Said set of parameters can in particular be made up of the number of sub-carriers of the OFDM multiplex, the useful length, and the prefix duration of said OFDM symbols.

BRIEF DESCRIPTION OF THE DRAWINGS

Other features and advantages of the invention will appear upon reading one preferred embodiment of the invention done in reference to the appended figures, in which:

FIG. 1 diagrammatically illustrates an OFDM signal;

FIG. 2 diagrammatically illustrates an OFDM receiver known from the prior art;

FIG. 3 is a flowchart of a method for estimating parameters of an OFDM signal according to a first embodiment of the invention;

FIG. 4 is a flowchart of a method for estimating parameters of an OFDM signal according to a second embodiment of the invention;

FIG. 5 is a flowchart of a method for estimating parameters of an OFDM signal according to a third embodiment of the invention;

FIG. 6 illustrates the relative performance of a method for estimating an OFDM signal parameter according to the invention and an estimating method known from the prior art.

DETAILED DESCRIPTION OF THE INVENTION

Below we will consider the case of a telecommunications system using an OFDM modulation. We will consider that the OFDM signal transmitted has the form given by expression (1) and that the OFDM symbols may or may not contain a prefix. For simplification, we will consider that they contain a prefix, but that it can be empty (D=0).

We will situate ourselves in the context of a blind estimation of at least one parameter of the OFDM signal, in particular an OFDM modulation parameter, such as the number of sub-carriers, the frequency spacing between these sub-carriers or, equivalently, the useful duration of the OFDM symbols. The set of parameters to be estimated is represented by a vector θ, for example θ=(N,DTc,NTc). In certain cases, this assembly can be reduced to a singleton. For example, the number N of carriers and the duration of the OFDM symbol Ts=(N+D)Tc can be known, the parameter to be blindly estimated being the useful duration NTc or the spacing between sub-carriers 1/NTc.

The signal received by the receiver can be expressed, after baseband demodulation and sampling at a frequency 1/Te greater than the Nyquist frequency 1/Tc, by:

y ( m ) = l = 0 L λ l s a ( m - τ l ) + b ( m ) ( 4 )
where the λl and τl are respectively the complex attenuation coefficients and the delays associated with the different paths of the channel expressed in numbers of samples, L is the total number of paths, and b(m)=b(mTe) where b(t) is an additive white Gaussian noise.

Without loss of generality, but for the sake of simplification, we will hereinafter limit ourselves to the case of a single path channel. In that case, it can be shown that equation (4) is simplified:

y ( m ) = 1 N k = 0 K - 1 n = 0 N - 1 a k , n - 2 π n NT c ( mT e - DT c - k ( N + D ) T c ) g ( mT e - k ( N + D ) T c ) + b ( m ) ( 4 )
using for time reference the beginning of an OFDM signal. Equivalently, this equation can be expressed in matricial form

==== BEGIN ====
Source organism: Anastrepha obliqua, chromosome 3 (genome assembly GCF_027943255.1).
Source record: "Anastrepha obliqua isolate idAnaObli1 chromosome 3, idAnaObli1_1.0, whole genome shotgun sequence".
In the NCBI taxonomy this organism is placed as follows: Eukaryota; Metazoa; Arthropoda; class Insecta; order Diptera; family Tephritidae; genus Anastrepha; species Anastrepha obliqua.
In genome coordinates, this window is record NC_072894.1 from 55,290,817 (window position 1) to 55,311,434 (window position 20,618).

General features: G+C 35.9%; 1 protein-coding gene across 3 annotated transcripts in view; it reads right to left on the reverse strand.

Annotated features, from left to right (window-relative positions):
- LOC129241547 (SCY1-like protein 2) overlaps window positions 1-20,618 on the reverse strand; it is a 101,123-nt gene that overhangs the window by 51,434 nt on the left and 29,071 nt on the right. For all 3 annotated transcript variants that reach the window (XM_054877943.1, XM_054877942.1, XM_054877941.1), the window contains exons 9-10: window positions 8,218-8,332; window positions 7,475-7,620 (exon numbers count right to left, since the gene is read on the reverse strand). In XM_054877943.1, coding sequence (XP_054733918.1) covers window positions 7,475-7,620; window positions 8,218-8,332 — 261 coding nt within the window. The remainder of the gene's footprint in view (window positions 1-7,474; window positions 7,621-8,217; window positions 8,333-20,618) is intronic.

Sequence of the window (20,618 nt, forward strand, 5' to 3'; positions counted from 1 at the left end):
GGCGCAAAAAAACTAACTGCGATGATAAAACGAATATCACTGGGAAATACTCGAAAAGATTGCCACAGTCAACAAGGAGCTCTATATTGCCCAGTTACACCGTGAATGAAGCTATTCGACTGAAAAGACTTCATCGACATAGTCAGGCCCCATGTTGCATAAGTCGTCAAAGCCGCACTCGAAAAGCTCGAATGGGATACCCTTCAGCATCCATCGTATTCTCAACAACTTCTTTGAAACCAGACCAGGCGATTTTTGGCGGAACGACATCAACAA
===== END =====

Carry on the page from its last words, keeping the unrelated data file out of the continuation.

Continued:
y=H θ a+b  (5)
where y=(y(0), y(1), . . . , y(M−1))T, (.)T represents the transposition operation, M=└0/Te┘ where T0 is the length of the observation window of the OFDM signal, and └x┘ is the largest integer less than or equal to x, ak=(ak,0, ak,1, . . . , ak,M-1)T and a=(a0 T, a1 T, . . . , aK-1 T)T with K=┌T0/Ts┐ and ┌x┐ is the smallest integer greater than or equal to x, b=(b(0), b(1), . . . , b(M−1))T. In other words, y is the size vector M made up of samples received in baseband, a is a size vector KN representative of the sequence of the KN modulation symbols ak,n modulating the sub-carriers n=0, . . . , N−1 of the OFDM symbols k=0, . . . , K−1 in the observation window, and b is the vector made up of the noise samples.

Generally, the matrix Hθ is representative of the channel and the OFDM modulation, this modulation being parameterized by a set θ of parameters, for example θ is the triplet θ=(N,DTc,NTc). We will use the case of a flat fading channel. The matrix Hθ is then only representative of the OFDM modulation. More precisely, if the forming function g(t) can be approximated by a window function, the elements of the matrix Hθ are null except for those defined to within a multiplicative factor by:

H θ ( m , k m N + n ) = 1 N - 2 π n m T e NT c 2 π n ( k m + 1 ) DT c NT c ( 6 )
where m=0, . . . , M=1, n=0, . . . , N−1 and where km is the only integer verifying:

m T e T s - 1 < k m m T e T s ( 7 )

Thus, the matrix Hθ, with size M×KN, has a block structure, the size of each block being └Ts/Te┘×N.

In the context of a blind estimation, the OFDM receiver simply knows the vectors y, each vector being made up of samples of the OFDM signal, baseband demodulated and taken into account during an observation window. The receiver naturally also knows the sampling frequency 1/Te used to sample the baseband OFDM signal and the width T0 of the observation window.

The idea at the basis of the invention is to look for the matrix H θ H having a form according to (6), i.e. whereof the non-null elements are given by:

H θ _ ( m , k _ m N _ + n ) = 1 N _ - 2 π n m T e NT _ c 2 π n ( k _ m + 1 ) DT _ c NT _ c ( 8 )
where N NTc , DTc denote the values of the parameters resulting from θ, and that maximizes ∥H θ Hy∥ under a certain constraint, ∥x∥ here representing the Euclidean norm of the vector x. This aim of this constraint is to normalize the matrix H θ within the meaning of a certain norm described below.

More precisely, it is proposed to use the following objective function:

J ( θ _ ) = E { H θ _ H y 2 } H θ _ H θ _ H F ( 9 )
where ∥A∥F=√{square root over (Tr(AHA))} is the Frobenius norm of the matrix A, Tr(.) designates the trace and E{.} here indicates the average value taken on the vectors y, i.e. on a sequence of observation windows.

In practice, however, unless the duration of the OFDM symbol Ts=(N+D)Tc is known and an observation window T0 that is a multiple of that duration is chosen, the consecutive observation windows do not start with a same delay relative to the beginning of an OFDM symbol and one settles for taking an instantaneous value at the numerator, or: